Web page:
June 15, 2021

Ghost Kitchens: Legal Responses to Bad Odors | My rights



Ghost kitchens, dedicated exclusively to food delivery in an industrial way on the ground floor of residential buildings, are a recently created business with diffuse legal limits but which causes complaints from neighbors who have to endure odors, noise and hustle and bustle of the dealers. Even in a single location, 48 kitchens have been counted. Although the owners of these businesses need the permission of the neighboring communities, in most cases they use previous licenses as there has been a restaurant business on the premises.

What is the applicable law?

Unfortunately, there is no state or regional regulation that regulates bad odors, and municipal ordinances must be followed. The only autonomous community that regulates the quality of the atmospheric environment is Andalusia.

Regarding the rights of those affected by these bad smells, it must be remembered that article 8 of the European Convention on Human Rights establishes that everyone has the right to respect for their private and family life, to their home, and there may not be interference by the public authority in the exercise of this right, such as the granting of licenses for these businesses.

The Spanish Constitution, for its part, establishes the fundamental right to personal and family privacy and considers that the home is inviolable. In addition, the right to health protection is recognized.

The only state law on bad odors is Royal Legislative Decree 1/2016 which tries to avoid, reduce or control atmospheric pollution by requesting an environmental authorization integrated with a basic project on the type and quantity of foreseeable emissions from the facility. in the air.

What are the most affected municipalities doing?

In Barcelona they are preparing a municipal ordinance and a plan of uses to stop the proliferation of “ghost kitchens”; meanwhile, it has approved the suspension of building and activity licenses for one year.

The Madrid City Council has proposed to regulate the licensing regime to prevent their proliferation, although they are legal and regulated activities. The requirements for acquiring licenses are subject to the General Urban Development Plan of 1997.

In these two large cities, odoriferous pollution has grown by 25%, becoming a problem for people since daily exposure to olfactory nuisances can affect the mood and even the health of citizens.

What actions can be taken against bad smells?

When the bad smell is due to an industrial activity, the administrative title that enables it must be analyzed. In these cases, the probability of success of the claims before the city council will be greater when the activity does not comply with the granting of the permit. In the event that the “ghost kitchen” does not have a license or is exceeded, the administrative claim before the city council must request its closure or closure.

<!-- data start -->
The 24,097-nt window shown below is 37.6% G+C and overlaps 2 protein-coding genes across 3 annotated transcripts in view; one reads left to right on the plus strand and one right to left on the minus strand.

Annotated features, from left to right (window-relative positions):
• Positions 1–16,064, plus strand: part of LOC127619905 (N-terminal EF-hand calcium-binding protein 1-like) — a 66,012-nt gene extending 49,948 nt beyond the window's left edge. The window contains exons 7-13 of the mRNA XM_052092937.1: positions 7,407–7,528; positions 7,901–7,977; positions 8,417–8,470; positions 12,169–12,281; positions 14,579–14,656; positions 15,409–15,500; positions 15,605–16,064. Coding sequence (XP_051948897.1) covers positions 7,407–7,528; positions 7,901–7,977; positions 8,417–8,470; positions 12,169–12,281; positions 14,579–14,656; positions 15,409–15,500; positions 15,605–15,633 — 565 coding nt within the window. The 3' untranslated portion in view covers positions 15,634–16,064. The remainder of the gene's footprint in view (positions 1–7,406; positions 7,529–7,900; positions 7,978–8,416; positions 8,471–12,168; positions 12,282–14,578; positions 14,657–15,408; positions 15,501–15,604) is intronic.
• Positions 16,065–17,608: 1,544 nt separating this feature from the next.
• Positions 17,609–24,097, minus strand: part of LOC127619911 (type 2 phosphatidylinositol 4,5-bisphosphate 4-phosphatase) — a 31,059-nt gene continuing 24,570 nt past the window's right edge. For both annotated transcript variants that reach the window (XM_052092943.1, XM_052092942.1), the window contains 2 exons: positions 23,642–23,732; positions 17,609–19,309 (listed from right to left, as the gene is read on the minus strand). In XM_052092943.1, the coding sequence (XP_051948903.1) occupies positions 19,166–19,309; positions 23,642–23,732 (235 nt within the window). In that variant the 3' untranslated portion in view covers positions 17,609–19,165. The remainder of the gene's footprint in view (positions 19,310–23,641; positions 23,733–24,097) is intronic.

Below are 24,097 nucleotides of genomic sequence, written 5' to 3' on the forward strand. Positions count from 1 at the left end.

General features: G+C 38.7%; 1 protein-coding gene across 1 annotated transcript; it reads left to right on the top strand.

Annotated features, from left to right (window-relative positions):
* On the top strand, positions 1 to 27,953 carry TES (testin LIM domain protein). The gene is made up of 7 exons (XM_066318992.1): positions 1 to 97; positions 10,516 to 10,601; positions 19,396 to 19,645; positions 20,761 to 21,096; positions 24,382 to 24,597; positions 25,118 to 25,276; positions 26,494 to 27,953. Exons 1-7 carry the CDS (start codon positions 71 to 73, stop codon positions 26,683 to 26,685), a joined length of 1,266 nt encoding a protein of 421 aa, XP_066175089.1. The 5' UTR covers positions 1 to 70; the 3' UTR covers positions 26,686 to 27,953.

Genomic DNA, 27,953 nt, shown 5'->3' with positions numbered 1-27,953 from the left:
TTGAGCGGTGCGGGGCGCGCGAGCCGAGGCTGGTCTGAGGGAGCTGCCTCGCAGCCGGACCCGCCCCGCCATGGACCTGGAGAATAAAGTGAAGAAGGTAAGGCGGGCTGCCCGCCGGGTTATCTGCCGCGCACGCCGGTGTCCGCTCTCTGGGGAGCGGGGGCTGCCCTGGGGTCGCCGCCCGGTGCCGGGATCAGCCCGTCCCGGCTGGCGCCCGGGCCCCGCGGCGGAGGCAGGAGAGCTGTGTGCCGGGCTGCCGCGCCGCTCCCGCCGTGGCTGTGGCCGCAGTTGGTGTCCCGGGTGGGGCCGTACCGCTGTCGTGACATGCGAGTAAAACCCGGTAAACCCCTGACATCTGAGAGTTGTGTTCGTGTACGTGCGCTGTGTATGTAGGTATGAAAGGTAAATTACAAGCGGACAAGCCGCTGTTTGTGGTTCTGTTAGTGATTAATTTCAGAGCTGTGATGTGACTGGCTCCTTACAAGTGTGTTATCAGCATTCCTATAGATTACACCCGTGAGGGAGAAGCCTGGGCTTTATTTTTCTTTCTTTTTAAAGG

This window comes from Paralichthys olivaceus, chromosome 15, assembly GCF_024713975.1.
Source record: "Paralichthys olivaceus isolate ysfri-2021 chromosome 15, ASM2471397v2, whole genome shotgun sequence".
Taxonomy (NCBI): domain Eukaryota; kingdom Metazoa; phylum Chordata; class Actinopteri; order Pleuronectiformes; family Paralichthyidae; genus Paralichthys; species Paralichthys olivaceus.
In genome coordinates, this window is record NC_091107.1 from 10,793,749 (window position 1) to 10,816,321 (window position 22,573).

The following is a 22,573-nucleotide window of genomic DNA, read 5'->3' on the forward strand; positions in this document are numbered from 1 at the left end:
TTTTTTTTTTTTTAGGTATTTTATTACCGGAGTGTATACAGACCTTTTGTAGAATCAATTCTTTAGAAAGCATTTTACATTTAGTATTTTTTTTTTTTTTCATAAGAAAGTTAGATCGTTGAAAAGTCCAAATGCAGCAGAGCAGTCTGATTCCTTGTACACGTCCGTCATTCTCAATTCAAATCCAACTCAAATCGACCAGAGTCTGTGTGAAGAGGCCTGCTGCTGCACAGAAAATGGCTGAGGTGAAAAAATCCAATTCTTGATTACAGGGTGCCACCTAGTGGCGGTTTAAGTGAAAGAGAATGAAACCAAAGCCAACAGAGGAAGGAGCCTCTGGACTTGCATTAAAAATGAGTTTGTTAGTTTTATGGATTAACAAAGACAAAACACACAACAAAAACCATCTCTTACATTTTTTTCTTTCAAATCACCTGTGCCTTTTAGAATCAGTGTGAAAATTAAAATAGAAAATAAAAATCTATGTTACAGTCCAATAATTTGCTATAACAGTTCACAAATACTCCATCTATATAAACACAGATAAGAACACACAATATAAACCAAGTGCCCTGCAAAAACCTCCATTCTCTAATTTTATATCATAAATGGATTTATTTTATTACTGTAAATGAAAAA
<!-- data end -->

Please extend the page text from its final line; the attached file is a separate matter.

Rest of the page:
If the premises have a license and the activity is carried out in accordance with municipal regulations, the claim must be based on the violation of fundamental rights recognized in the Constitution, such as the right to physical and moral integrity, in addition to violating the right to privacy. personal and family in the home environment.

The communities of owners can also go to court to prevent annoying, unhealthy or dangerous activities on the flats or premises for the other owners. In accordance with the Horizontal Property Law, the judge can be requested to cease such activities and even deprive the use of the home or premises.

In addition, you can request the patrimonial responsibility of the Public Administrations for failing to comply with their duty to intervene in the event of bad odors that may harm constitutionally protected rights. The inactivity of the city council can give rise to a claim of patrimonial responsibility. But it has its difficulties and the claim must meet a series of requirements: actual reality of the damage, that it is economically assessable, that the patrimonial injury suffered is a consequence of the operation of public services, absence of force majeure and that the claimant does not have the legal duty to bear the damage.

What difficulties are there for the complaint or claim?

The main problem posed by contamination by bad odors is its measurement due to the subjectivity in its perception. People have different perceptions of the same smell, all based on biological, psychological and social factors.

What do the courts say?

We must go to the judgment of the European Court of Human Rights that resolves the case López Ostra against Spain, in which a waste treatment plant that generated bad odors was denounced a few meters from the affected person’s home. The sentence considers that bad smell is a serious contamination of the environment that affects the well-being of the individual, preventing him from enjoying his home.

Our Constitutional Court applies the doctrine on noise to bad odors and affirms that an intense and prolonged exposure to noise or odors can affect the right to physical and moral integrity in addition to violating the right to personal and family privacy in the domiciliary scope, whenever this affectation comes from actions or omissions of public entities.

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